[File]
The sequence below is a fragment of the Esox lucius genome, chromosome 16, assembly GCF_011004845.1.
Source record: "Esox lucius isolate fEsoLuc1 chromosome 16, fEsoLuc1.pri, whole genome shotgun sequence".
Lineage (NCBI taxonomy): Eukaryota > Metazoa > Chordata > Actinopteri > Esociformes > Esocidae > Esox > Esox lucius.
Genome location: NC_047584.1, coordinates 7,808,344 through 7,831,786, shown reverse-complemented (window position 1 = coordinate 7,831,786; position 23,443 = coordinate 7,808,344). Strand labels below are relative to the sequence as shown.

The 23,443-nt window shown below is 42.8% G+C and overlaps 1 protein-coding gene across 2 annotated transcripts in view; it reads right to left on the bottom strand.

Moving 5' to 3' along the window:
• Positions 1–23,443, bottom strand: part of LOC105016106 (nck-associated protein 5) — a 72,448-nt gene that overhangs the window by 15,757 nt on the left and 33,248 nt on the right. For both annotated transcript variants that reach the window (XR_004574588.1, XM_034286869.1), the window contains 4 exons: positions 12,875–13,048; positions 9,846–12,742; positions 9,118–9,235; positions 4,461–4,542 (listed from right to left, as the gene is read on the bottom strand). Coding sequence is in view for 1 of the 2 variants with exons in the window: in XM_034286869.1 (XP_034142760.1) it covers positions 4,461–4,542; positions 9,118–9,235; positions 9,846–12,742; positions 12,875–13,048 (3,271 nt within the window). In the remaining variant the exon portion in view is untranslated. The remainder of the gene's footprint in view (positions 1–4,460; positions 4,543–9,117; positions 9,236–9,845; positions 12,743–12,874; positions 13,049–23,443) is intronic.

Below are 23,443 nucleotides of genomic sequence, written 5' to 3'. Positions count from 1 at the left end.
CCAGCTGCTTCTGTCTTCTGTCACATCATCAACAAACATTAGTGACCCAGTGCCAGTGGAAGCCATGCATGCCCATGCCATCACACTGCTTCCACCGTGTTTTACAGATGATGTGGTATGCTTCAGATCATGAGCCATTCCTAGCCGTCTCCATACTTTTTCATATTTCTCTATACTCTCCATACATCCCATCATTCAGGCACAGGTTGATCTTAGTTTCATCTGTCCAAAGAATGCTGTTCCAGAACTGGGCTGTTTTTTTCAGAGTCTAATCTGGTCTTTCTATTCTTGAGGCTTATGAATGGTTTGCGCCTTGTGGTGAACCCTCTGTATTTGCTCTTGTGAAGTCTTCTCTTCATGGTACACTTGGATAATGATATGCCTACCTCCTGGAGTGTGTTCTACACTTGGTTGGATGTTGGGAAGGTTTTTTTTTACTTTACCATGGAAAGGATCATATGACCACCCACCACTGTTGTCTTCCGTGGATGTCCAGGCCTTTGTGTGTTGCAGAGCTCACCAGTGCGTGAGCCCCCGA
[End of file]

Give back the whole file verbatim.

The sequence below is a fragment of the Esox lucius genome, chromosome 16, assembly GCF_011004845.1.
Source record: "Esox lucius isolate fEsoLuc1 chromosome 16, fEsoLuc1.pri, whole genome shotgun sequence".
Lineage (NCBI taxonomy): Eukaryota > Metazoa > Chordata > Actinopteri > Esociformes > Esocidae > Esox > Esox lucius.
Genome location: NC_047584.1, coordinates 7,808,344 through 7,831,786, shown reverse-complemented (window position 1 = coordinate 7,831,786; position 23,443 = coordinate 7,808,344). Strand labels below are relative to the sequence as shown.

The 23,443-nt window shown below is 42.8% G+C and overlaps 1 protein-coding gene across 2 annotated transcripts in view; it reads right to left on the bottom strand.

Moving 5' to 3' along the window:
• Positions 1–23,443, bottom strand: part of LOC105016106 (nck-associated protein 5) — a 72,448-nt gene that overhangs the window by 15,757 nt on the left and 33,248 nt on the right. For both annotated transcript variants that reach the window (XR_004574588.1, XM_034286869.1), the window contains 4 exons: positions 12,875–13,048; positions 9,846–12,742; positions 9,118–9,235; positions 4,461–4,542 (listed from right to left, as the gene is read on the bottom strand). Coding sequence is in view for 1 of the 2 variants with exons in the window: in XM_034286869.1 (XP_034142760.1) it covers positions 4,461–4,542; positions 9,118–9,235; positions 9,846–12,742; positions 12,875–13,048 (3,271 nt within the window). In the remaining variant the exon portion in view is untranslated. The remainder of the gene's footprint in view (positions 1–4,460; positions 4,543–9,117; positions 9,236–9,845; positions 12,743–12,874; positions 13,049–23,443) is intronic.

Below are 23,443 nucleotides of genomic sequence, written 5' to 3'. Positions count from 1 at the left end.
CCAGCTGCTTCTGTCTTCTGTCACATCATCAACAAACATTAGTGACCCAGTGCCAGTGGAAGCCATGCATGCCCATGCCATCACACTGCTTCCACCGTGTTTTACAGATGATGTGGTATGCTTCAGATCATGAGCCATTCCTAGCCGTCTCCATACTTTTTCATATTTCTCTATACTCTCCATACATCCCATCATTCAGGCACAGGTTGATCTTAGTTTCATCTGTCCAAAGAATGCTGTTCCAGAACTGGGCTGTTTTTTTCAGAGTCTAATCTGGTCTTTCTATTCTTGAGGCTTATGAATGGTTTGCGCCTTGTGGTGAACCCTCTGTATTTGCTCTTGTGAAGTCTTCTCTTCATGGTACACTTGGATAATGATATGCCTACCTCCTGGAGTGTGTTCTACACTTGGTTGGATGTTGGGAAGGTTTTTTTTTACTTTACCATGGAAAGGATCATATGACCACCCACCACTGTTGTCTTCCGTGGATGTCCAGGCCTTTGTGTGTTGCAGAGCTCACCAGTGCGTGAGCCCCCGA